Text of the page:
Athens Tackles Internet Piracy

Although most in the country might have other things on their mind at the moment, it seems Greece is joining other European countries in tackling Internet piracy.

The Athens First Instance Court handed down a ruling ordering the country’s Internet service providers to begin censoring websites the music industry says are infringing their copyrights on a grand scale.

The UK and The Netherlands have already started trying to blockade sites such as The Pirate Bay.

The Greek blocks will be initiated in two ways. ISPs will have to tamper with their DNS records so that subscribers trying to access the sites will be redirected elsewhere, probably to an ISP holding page.

To thwart people trying to visit the sites without the use of a domain name at all, the IP addresses for the sites will be filtered out.

It’s difficult to gauge how effective the Athens court ruling will be.

In Greece, the main sites that need censoring are, a music-sharing forum once very popular with locals, and

Ellinadiko already appears to have shut down, while Music-Bazaar is operated and hosted in Russia and beyond the reach of Greek and European law.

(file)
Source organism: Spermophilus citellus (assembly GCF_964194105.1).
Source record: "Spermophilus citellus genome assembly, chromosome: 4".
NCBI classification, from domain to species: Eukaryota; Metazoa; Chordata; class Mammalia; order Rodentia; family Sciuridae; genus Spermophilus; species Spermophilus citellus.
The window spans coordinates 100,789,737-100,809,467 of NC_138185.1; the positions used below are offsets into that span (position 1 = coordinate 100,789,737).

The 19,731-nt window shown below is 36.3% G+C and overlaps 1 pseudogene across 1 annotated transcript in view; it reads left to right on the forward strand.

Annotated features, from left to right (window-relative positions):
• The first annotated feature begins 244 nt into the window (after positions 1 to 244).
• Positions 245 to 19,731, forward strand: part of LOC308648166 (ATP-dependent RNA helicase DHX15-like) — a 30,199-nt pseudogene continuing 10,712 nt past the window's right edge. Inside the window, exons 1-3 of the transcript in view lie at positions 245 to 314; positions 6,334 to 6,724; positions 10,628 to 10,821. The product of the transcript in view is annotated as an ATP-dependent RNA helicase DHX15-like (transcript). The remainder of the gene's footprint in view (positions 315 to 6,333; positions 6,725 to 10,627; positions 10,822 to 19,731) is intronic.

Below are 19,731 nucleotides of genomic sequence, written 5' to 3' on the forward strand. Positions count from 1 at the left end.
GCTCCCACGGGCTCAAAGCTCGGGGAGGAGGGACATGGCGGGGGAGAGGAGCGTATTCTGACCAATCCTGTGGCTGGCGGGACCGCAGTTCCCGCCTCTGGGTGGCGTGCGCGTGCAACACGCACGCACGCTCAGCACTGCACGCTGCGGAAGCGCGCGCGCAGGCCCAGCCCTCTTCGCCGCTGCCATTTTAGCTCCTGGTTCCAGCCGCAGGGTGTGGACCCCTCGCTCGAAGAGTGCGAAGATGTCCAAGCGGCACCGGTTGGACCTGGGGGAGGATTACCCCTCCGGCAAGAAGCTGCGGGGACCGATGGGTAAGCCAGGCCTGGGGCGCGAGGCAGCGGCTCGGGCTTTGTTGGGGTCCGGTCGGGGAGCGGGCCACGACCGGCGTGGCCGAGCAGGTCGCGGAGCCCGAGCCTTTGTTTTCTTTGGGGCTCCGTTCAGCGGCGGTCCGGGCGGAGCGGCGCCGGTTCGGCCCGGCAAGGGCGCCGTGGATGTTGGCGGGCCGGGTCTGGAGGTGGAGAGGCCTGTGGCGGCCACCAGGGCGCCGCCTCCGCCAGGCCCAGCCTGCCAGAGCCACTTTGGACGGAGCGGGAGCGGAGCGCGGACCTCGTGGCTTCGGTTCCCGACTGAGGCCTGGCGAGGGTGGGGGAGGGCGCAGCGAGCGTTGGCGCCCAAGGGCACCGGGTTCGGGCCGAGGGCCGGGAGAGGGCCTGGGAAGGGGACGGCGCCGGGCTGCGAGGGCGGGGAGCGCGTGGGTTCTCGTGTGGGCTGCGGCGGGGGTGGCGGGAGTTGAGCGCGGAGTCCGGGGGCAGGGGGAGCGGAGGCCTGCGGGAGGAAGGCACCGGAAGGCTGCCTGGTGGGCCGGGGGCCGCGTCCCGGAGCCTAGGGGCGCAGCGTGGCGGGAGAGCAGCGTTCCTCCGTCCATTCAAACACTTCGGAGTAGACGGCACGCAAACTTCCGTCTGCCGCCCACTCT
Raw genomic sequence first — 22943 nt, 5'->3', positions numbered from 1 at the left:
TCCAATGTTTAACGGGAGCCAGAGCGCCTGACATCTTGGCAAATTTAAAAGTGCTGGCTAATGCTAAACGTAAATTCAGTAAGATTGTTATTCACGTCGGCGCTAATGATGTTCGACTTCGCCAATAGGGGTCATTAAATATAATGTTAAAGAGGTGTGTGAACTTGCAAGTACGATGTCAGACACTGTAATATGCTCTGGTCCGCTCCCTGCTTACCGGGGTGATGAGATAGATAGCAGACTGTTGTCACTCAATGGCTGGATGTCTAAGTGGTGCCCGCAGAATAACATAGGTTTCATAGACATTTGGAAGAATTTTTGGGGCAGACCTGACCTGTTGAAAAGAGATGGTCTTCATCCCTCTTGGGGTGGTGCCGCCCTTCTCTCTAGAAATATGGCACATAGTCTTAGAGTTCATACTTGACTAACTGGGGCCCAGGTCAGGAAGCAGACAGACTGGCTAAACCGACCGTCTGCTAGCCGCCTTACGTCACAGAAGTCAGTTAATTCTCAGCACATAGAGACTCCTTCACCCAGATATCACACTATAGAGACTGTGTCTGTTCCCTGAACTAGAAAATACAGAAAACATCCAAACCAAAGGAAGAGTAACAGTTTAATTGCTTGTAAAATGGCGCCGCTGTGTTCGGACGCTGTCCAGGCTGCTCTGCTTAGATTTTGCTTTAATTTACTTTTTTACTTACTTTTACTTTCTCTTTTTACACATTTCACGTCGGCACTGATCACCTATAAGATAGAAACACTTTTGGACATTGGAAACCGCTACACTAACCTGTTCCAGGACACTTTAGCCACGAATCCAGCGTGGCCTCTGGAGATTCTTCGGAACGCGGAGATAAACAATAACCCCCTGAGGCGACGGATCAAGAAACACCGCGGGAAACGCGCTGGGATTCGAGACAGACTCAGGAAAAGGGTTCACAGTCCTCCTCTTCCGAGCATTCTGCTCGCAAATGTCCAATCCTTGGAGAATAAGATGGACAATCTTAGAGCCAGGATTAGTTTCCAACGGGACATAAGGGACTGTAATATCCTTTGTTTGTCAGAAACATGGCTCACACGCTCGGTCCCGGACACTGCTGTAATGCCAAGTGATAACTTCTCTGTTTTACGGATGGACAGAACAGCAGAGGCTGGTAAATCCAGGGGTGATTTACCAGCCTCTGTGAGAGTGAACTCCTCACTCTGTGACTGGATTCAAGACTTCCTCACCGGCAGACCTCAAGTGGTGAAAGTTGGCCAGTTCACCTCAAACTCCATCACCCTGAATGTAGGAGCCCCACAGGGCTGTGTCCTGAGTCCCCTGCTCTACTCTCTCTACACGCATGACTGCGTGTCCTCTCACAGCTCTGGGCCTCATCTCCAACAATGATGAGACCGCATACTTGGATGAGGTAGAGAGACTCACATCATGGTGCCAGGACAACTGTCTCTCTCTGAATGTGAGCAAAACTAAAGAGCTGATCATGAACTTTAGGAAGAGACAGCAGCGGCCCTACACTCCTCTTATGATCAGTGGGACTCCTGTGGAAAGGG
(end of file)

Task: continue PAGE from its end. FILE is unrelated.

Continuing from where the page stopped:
Apart from that, according to discussion on Greek file-sharing forums, the IP addresses for both sites listed in the court order are no longer in use. Both were changed some time ago.

There is still an ongoing argument as to whether blocking websites infringes European laws on human rights. Two weeks ago, Neelie Kroes – the European Commission’s vice president for the digital agenda – said she doubts it will be possible to enforce laws restricting the use of the Internet.

“We have recently seen how many thousands of people are willing to protest against rules which they see as constraining the openness and innovation of the Internet,” she explained. “This is a strong new political voice. And as a force for openness, I welcome it, even if I do not always agree with everything it says on every subject.”